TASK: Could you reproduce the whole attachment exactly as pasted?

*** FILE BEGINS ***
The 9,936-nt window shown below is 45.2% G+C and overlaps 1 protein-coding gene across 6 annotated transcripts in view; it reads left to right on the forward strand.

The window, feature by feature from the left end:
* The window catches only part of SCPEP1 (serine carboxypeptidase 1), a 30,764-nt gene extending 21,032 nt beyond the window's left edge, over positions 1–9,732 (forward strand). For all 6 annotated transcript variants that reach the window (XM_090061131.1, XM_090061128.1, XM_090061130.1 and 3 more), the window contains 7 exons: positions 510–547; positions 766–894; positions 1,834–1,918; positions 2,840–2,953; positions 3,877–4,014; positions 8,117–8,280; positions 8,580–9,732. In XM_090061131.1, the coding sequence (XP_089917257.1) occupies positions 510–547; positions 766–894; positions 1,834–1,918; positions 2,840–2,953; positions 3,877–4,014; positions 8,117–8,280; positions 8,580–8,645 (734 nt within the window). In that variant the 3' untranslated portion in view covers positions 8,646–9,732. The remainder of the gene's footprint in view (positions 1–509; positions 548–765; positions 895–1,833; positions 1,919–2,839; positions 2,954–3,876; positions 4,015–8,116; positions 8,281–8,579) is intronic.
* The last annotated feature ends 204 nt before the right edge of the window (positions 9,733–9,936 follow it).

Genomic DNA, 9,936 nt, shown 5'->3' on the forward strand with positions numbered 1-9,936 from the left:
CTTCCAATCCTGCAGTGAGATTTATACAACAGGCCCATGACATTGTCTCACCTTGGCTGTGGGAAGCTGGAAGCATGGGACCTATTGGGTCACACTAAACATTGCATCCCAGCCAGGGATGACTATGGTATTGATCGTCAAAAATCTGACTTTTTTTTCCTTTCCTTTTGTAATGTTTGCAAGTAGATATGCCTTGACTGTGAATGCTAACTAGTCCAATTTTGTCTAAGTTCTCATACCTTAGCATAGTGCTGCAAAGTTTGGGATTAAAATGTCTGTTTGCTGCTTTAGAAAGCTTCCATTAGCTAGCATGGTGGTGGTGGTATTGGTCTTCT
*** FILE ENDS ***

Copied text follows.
The 9,936-nt window shown below is 45.2% G+C and overlaps 1 protein-coding gene across 6 annotated transcripts in view; it reads left to right on the forward strand.

The window, feature by feature from the left end:
* The window catches only part of SCPEP1 (serine carboxypeptidase 1), a 30,764-nt gene extending 21,032 nt beyond the window's left edge, over positions 1–9,732 (forward strand). For all 6 annotated transcript variants that reach the window (XM_090061131.1, XM_090061128.1, XM_090061130.1 and 3 more), the window contains 7 exons: positions 510–547; positions 766–894; positions 1,834–1,918; positions 2,840–2,953; positions 3,877–4,014; positions 8,117–8,280; positions 8,580–9,732. In XM_090061131.1, the coding sequence (XP_089917257.1) occupies positions 510–547; positions 766–894; positions 1,834–1,918; positions 2,840–2,953; positions 3,877–4,014; positions 8,117–8,280; positions 8,580–8,645 (734 nt within the window). In that variant the 3' untranslated portion in view covers positions 8,646–9,732. The remainder of the gene's footprint in view (positions 1–509; positions 548–765; positions 895–1,833; positions 1,919–2,839; positions 2,954–3,876; positions 4,015–8,116; positions 8,281–8,579) is intronic.
* The last annotated feature ends 204 nt before the right edge of the window (positions 9,733–9,936 follow it).

Genomic DNA, 9,936 nt, shown 5'->3' on the forward strand with positions numbered 1-9,936 from the left:
CTTCCAATCCTGCAGTGAGATTTATACAACAGGCCCATGACATTGTCTCACCTTGGCTGTGGGAAGCTGGAAGCATGGGACCTATTGGGTCACACTAAACATTGCATCCCAGCCAGGGATGACTATGGTATTGATCGTCAAAAATCTGACTTTTTTTTCCTTTCCTTTTGTAATGTTTGCAAGTAGATATGCCTTGACTGTGAATGCTAACTAGTCCAATTTTGTCTAAGTTCTCATACCTTAGCATAGTGCTGCAAAGTTTGGGATTAAAATGTCTGTTTGCTGCTTTAGAAAGCTTCCATTAGCTAGCATGGTGGTGGTGGTATTGGTCTTCT